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17 April 2024

'Investor to bear penalty for early fund liquidation'

By Mohammed Al Sadafy

The task of a portfolio investment manager is to pick the right stocks and bonds at the right time to earn the maximum possible return for the investment fund he is managing, according to a new legal principle established by the Dubai Court of Cassation.

The court also said the investment manager should ensure that the fund has a diversified portfolio of stocks and bonds and must try to avoid investing in risky shares.

The court explained further that the fund manager’s primary responsibility is to the company that established the fund and not to the investor.

The court also said that if there is a dispute between a client and an investment fund, the trial court is competent to judge which party is at fault.

These legal principles were established by the court while considering an appeal made by an investor against a bank operating in UAE, requesting cancellation of the contract between them and refunding of $152,000 by the bank.

The investor claimed in his lawsuit that he had signed with the bank a contract to invest the amount in stocks and bonds for seven years. He claimed that the bank had not given him periodic statements or enabled him to access the bank’s web site to check on his investment.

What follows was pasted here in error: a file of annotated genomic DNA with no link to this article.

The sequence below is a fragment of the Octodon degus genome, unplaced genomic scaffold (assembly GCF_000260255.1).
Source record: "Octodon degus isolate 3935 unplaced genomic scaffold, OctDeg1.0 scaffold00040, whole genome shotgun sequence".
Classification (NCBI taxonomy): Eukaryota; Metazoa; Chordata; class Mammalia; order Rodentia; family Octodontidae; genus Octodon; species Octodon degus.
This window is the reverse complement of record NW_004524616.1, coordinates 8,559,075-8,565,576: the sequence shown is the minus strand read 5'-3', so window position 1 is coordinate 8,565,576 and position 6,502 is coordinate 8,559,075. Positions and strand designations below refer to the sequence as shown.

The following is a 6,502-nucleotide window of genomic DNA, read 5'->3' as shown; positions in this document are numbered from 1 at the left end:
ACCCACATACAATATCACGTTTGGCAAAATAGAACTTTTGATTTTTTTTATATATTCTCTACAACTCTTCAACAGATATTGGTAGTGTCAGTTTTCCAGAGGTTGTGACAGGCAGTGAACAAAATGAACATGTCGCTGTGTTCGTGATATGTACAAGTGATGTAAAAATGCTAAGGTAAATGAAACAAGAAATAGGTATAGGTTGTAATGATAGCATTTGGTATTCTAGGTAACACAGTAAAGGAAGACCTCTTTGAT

The Court of First Instance dismissed the case but the investor appealed the sentence. The Court of Appeal also rejected the case. The investor then appealed the ruling before the Court of Cassation which issued the above-mentioned principles.

The investor accused the bank of breaching the contract by failing to protect the amount invested and to ensure a return of 50 per cent. He also said the bank had appointed a new investment manager, indicating that the former manager had failed.

But the court rejected the investor’s contention, ruling that the contract says the bank will not be liable for any loss of investment opportunity except in the case of willful neglect.

The court added that the investor should bear the penalty if he seeks early liquidation of the investment.

The court said it was clear from the documents of the case that the bank did not breach its obligations and that the bank had replied to the letter of the investor requesting dissolution of the investment. It had sent him a fax stating the market price of his investment and seeking his consent in writing to sell but the investor had refused on the ground that the price mentioned by the bank is less than the market price.

The court added that the investor had failed to prove his claim of a loss sustained or loss of a better investment opportunity as the reason for seeking dissolution of the investment.